1. Early gesture use in infants is linked to later word learning and can predict which lexical items will enter a child's verbal vocabulary.
2. Gesture+speech combinations in infants can predict the age at which they first produce two-word utterances, indicating early stages of language learning.
3. Two distinct gesture measures early in development (18 months) can selectively predict later language learning, including vocabulary size and sentence complexity at 42 months.
The article "Early gesture selectively predicts later language learning" by Rowe (2009) presents a study that explores the relationship between early gesture use and later language development in children. The article provides valuable insights into the predictive power of early gestures on vocabulary size and sentence complexity. However, there are some potential biases and limitations to consider.
One potential bias is the sample selection. The study only included typically developing children from the greater Chicago area who were being raised as monolingual English speakers. This limits the generalizability of the findings to other populations, such as bilingual or multilingual children or those with developmental delays or disorders.
Another limitation is the reliance on naturalistic data from observations at 18 and 42 months. While this approach provides ecologically valid data, it also introduces variability in terms of the activities observed and the quality of recordings. Additionally, relying solely on parent-child interactions may not capture all aspects of language development, such as interactions with peers or exposure to media.
The article also makes some unsupported claims, such as suggesting that early gesture use can predict specific aspects of later language development, such as sentence complexity. While there is evidence to support a relationship between early gestures and later vocabulary size, more research is needed to establish a causal link between early gestures and specific aspects of syntax.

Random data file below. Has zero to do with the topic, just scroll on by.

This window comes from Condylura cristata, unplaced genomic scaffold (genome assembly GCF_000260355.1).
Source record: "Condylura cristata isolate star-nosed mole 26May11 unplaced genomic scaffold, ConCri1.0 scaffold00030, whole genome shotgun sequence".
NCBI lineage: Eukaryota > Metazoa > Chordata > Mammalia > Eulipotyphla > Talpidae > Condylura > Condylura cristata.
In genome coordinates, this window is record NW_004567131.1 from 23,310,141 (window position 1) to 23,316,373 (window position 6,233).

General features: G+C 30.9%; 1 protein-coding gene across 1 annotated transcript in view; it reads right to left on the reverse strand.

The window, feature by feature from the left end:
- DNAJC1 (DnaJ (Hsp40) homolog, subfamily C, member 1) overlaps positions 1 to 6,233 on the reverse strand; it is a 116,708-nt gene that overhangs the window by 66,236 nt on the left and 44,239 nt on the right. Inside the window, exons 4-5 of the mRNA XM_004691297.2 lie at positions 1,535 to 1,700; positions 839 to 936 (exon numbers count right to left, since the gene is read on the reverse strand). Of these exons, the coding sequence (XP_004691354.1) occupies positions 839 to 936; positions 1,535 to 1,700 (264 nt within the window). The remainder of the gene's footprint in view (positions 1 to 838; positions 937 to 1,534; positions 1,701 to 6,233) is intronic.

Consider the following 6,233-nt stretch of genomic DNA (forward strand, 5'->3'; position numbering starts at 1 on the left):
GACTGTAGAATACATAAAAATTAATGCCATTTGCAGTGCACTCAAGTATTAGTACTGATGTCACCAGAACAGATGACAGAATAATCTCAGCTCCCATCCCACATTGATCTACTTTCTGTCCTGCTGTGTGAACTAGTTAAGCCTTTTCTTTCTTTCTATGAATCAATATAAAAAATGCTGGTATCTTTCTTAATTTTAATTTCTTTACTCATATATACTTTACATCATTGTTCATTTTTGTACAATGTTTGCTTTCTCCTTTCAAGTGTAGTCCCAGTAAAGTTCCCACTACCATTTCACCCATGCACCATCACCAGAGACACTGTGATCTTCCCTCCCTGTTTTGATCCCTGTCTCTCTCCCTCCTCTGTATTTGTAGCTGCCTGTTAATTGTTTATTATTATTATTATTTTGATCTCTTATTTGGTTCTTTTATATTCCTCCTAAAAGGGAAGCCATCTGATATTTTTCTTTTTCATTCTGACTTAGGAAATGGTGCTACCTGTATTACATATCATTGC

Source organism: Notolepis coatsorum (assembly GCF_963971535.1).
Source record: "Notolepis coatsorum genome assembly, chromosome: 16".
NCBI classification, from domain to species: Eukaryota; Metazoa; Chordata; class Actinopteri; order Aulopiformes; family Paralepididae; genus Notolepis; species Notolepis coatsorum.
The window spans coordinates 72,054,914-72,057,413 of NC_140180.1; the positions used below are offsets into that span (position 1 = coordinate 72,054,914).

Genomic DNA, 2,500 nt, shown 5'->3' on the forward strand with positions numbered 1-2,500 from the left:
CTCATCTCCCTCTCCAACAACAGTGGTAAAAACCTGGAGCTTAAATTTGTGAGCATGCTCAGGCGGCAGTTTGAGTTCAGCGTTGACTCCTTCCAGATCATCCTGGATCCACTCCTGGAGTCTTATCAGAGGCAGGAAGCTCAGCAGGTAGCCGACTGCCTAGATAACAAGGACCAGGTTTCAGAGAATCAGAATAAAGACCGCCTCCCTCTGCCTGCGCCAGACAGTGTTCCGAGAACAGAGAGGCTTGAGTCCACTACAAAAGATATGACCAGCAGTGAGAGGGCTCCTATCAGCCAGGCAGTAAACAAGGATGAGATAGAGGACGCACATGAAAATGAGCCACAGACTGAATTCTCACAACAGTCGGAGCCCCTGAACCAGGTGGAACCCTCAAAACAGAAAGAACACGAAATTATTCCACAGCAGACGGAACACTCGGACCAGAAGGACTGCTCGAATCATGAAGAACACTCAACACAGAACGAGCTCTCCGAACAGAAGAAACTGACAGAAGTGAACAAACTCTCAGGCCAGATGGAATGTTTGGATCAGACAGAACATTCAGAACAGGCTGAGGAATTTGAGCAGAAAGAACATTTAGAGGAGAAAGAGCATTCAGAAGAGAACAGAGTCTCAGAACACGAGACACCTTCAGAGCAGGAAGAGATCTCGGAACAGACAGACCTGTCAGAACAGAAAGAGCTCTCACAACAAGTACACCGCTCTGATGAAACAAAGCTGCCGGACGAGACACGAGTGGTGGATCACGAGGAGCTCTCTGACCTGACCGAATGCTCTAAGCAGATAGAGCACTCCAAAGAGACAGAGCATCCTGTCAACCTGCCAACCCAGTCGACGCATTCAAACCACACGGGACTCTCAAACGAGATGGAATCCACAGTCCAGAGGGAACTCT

Furthermore, while the article acknowledges that there may be alternative explanations for why early gesture use predicts later language development (e.g., global communicative skill), it does not explore these possibilities in depth. This leaves open the possibility that other factors may be driving the observed relationships.
Overall, while the article provides valuable insights into the predictive power of early gestures on later language development, it is important to consider its limitations and potential biases when interpreting its findings. Further research is needed to establish a causal link between early gestures and specific aspects of syntax and to generalize these findings to broader populations.